The Noether current corresponding to the transformation $\phi \to e^{i\alpha} \phi$ for the Klein-Gordon Lagrangian density

$$\mathcal{L}~=~|\partial_{\mu}\phi|^2 -m^2 |\phi|^2$$

by finding $\delta S$, and setting it to zero. The general formula for a global transformation is

$$j^{\mu}=\frac{\partial \mathcal{L}}{\partial(\partial_{\mu} \phi)}\Delta \phi-\mathcal{J}^{\mu},$$

where $ \partial_{\mu} \mathcal{J}^{\mu}$ is the change in the Lagrangian density due to the transformation. (See Peskin section 2.2).

How do I find the Noether's current corresponding to a local transformation $\phi \to e^{i\alpha(x)}\phi$?

For a local gauge transformation $\delta \phi = i \alpha(x)\phi$, and $\delta \phi^*=-i\alpha(x)\phi$.

These equations imply $\delta(\partial_{\mu}\phi)=i(\partial_{\mu} \alpha)\phi+i \alpha (\partial_{\mu}\phi)$ and $\delta(\partial_{\mu}\phi^*)=-i(\partial_{\mu} \alpha)\phi^*-i \alpha (\partial_{\mu}\phi^*)$

Therefore, $\delta \mathcal{L}=\delta(\partial_{\mu}\phi \partial^{\mu}\phi^*)-m^2 \delta(\phi* \phi)=\partial_{\mu}\alpha J^{\mu}$, where $J^{\mu}=i(\phi \partial^{\mu}\phi^*-\phi^* \partial^{\mu}\phi)$

Setting $\delta S=\int \delta \mathcal{L}=0$, one gets $\partial_{\mu}J^{\mu}=0$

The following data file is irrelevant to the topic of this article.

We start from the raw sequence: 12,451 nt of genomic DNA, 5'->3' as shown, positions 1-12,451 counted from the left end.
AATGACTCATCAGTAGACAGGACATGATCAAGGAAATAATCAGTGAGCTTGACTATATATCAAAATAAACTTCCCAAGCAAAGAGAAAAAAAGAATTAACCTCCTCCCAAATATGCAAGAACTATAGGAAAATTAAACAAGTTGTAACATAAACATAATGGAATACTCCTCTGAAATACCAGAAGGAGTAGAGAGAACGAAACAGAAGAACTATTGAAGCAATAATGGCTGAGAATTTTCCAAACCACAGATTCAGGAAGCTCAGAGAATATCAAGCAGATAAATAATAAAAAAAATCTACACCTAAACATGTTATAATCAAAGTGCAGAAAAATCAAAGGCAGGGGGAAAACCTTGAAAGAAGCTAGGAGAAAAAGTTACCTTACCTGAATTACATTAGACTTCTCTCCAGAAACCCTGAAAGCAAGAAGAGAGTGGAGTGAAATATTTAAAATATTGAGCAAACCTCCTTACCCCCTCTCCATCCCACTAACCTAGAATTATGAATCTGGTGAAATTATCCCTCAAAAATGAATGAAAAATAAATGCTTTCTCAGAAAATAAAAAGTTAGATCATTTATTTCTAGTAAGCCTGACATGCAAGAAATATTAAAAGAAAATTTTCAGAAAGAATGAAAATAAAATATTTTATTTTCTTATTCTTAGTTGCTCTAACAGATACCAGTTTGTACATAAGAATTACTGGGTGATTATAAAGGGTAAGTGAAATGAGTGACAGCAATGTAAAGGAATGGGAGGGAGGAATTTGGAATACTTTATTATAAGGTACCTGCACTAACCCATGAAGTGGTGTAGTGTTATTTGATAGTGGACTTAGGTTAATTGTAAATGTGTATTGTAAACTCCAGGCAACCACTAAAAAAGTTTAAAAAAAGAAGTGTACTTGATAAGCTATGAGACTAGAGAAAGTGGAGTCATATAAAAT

• 2
    Comment to the answer (v3): The current $d_{\mu}J^{\mu}\approx 0$ is only conserved on-shell (reflecting the fact that the corresponding global transformation $\delta$ is a symmetry via Noether's first theorem). The local transformation $\delta$ is not a quasi-symmetry, since $\delta {\cal L}$ is not a total space-time divergence off-shell. – Qmechanic Aug 17 '13 at 19:29

Comment to the question (v4): OP is talking about a local complex phase transformation for a complex massive scalar (KG) theory. But a generic local complex phase transformation is not a quasi-symmetry$^1$ of the KG action, and hence Noether's (2nd) theorem does not apply.

--

$^1$ A infinitesimal transformation $\delta$ is a quasi-symmetry if the Lagrangian density ${\cal L}$ is preserved $\delta {\cal L}= d_{\mu} f^{\mu}$ modulo a total space-time divergence off-shell, cf. this Phys.SE answer. If the total space-time divergence $d_{\mu} f^{\mu}$ is zero off-shell, we speak of a symmetry.

  • Though the Lagrangian is not invariant, it differs by a derivative of $\alpha$, and hence $\delta S$, can be set to 0. Please look at the answer I have posted, and tell me if anything is wrong. – user7757 Jul 4 '13 at 2:25
  • @ramanujan_dirac: No, $\delta {\cal L}$ is not a total space-time divergence off-shell. – Qmechanic Jul 4 '13 at 12:53

Your Answer

 

By clicking "Post Your Answer", you acknowledge that you have read our updated terms of service, privacy policy and cookie policy, and that your continued use of the website is subject to these policies.